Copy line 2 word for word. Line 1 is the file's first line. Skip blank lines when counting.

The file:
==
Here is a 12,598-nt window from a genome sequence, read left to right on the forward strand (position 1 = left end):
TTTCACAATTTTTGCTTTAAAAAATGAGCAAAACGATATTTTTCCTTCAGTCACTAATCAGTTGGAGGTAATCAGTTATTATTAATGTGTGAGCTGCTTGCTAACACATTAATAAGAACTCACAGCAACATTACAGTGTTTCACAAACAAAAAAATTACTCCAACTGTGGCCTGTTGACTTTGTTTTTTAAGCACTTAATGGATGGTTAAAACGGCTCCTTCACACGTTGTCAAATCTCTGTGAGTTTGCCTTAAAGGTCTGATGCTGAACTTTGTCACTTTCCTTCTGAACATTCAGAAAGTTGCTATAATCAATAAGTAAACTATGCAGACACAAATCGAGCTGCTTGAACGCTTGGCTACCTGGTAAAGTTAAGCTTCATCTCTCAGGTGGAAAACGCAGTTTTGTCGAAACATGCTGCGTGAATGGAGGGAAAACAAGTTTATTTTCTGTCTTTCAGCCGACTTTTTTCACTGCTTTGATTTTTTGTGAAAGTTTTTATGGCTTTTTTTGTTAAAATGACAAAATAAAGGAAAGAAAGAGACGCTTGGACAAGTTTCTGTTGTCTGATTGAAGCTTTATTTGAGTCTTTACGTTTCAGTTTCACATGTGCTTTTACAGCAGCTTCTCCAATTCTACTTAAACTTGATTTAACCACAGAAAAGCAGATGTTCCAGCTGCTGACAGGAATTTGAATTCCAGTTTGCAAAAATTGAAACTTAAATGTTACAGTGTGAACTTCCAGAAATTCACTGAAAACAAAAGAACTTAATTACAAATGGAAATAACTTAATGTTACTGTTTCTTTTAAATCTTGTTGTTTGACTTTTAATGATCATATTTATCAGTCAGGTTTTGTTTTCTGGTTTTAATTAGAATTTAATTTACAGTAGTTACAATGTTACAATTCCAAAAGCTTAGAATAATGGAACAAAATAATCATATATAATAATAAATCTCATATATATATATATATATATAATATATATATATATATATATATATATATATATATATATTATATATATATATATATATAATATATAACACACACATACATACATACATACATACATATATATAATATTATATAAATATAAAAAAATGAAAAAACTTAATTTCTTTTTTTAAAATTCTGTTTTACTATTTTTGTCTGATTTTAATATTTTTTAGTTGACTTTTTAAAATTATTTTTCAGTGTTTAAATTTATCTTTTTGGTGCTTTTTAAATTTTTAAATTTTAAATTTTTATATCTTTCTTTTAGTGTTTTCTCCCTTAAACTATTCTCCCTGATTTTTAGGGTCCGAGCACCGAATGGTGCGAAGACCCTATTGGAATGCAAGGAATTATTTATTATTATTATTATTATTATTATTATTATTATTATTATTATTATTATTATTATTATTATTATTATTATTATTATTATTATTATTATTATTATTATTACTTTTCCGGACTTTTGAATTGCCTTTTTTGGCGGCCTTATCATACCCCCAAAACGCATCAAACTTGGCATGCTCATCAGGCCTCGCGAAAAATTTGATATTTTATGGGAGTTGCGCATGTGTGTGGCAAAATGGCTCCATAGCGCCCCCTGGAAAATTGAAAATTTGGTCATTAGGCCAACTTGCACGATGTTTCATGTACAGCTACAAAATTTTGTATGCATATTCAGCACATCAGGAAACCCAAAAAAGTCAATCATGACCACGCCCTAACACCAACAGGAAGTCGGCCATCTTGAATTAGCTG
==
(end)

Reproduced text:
TTTCACAATTTTTGCTTTAAAAAATGAGCAAAACGATATTTTTCCTTCAGTCACTAATCAGTTGGAGGTAATCAGTTATTATTAATGTGTGAGCTGCTTGCTAACACATTAATAAGAACTCACAGCAACATTACAGTGTTTCACAAACAAAAAAATTACTCCAACTGTGGCCTGTTGACTTTGTTTTTTAAGCACTTAATGGATGGTTAAAACGGCTCCTTCACACGTTGTCAAATCTCTGTGAGTTTGCCTTAAAGGTCTGATGCTGAACTTTGTCACTTTCCTTCTGAACATTCAGAAAGTTGCTATAATCAATAAGTAAACTATGCAGACACAAATCGAGCTGCTTGAACGCTTGGCTACCTGGTAAAGTTAAGCTTCATCTCTCAGGTGGAAAACGCAGTTTTGTCGAAACATGCTGCGTGAATGGAGGGAAAACAAGTTTATTTTCTGTCTTTCAGCCGACTTTTTTCACTGCTTTGATTTTTTGTGAAAGTTTTTATGGCTTTTTTTGTTAAAATGACAAAATAAAGGAAAGAAAGAGACGCTTGGACAAGTTTCTGTTGTCTGATTGAAGCTTTATTTGAGTCTTTACGTTTCAGTTTCACATGTGCTTTTACAGCAGCTTCTCCAATTCTACTTAAACTTGATTTAACCACAGAAAAGCAGATGTTCCAGCTGCTGACAGGAATTTGAATTCCAGTTTGCAAAAATTGAAACTTAAATGTTACAGTGTGAACTTCCAGAAATTCACTGAAAACAAAAGAACTTAATTACAAATGGAAATAACTTAATGTTACTGTTTCTTTTAAATCTTGTTGTTTGACTTTTAATGATCATATTTATCAGTCAGGTTTTGTTTTCTGGTTTTAATTAGAATTTAATTTACAGTAGTTACAATGTTACAATTCCAAAAGCTTAGAATAATGGAACAAAATAATCATATATAATAATAAATCTCATATATATATATATATATATAATATATATATATATATATATATATATATATATATATATTATATATATATATATATATAATATATAACACACACATACATACATACATACATACATATATATAATATTATATAAATATAAAAAAATGAAAAAACTTAATTTCTTTTTTTAAAATTCTGTTTTACTATTTTTGTCTGATTTTAATATTTTTTAGTTGACTTTTTAAAATTATTTTTCAGTGTTTAAATTTATCTTTTTGGTGCTTTTTAAATTTTTAAATTTTAAATTTTTATATCTTTCTTTTAGTGTTTTCTCCCTTAAACTATTCTCCCTGATTTTTAGGGTCCGAGCACCGAATGGTGCGAAGACCCTATTGGAATGCAAGGAATTATTTATTATTATTATTATTATTATTATTATTATTATTATTATTATTATTATTATTATTATTATTATTATTATTATTATTATTATTATTATTATTATTATTACTTTTCCGGACTTTTGAATTGCCTTTTTTGGCGGCCTTATCATACCCCCAAAACGCATCAAACTTGGCATGCTCATCAGGCCTCGCGAAAAATTTGATATTTTATGGGAGTTGCGCATGTGTGTGGCAAAATGGCTCCATAGCGCCCCCTGGAAAATTGAAAATTTGGTCATTAGGCCAACTTGCACGATGTTTCATGTACAGCTACAAAATTTTGTATGCATATTCAGCACATCAGGAAACCCAAAAAAGTCAATCATGACCACGCCCTAACACCAACAGGAAGTCGGCCATCTTGAATTAGCTG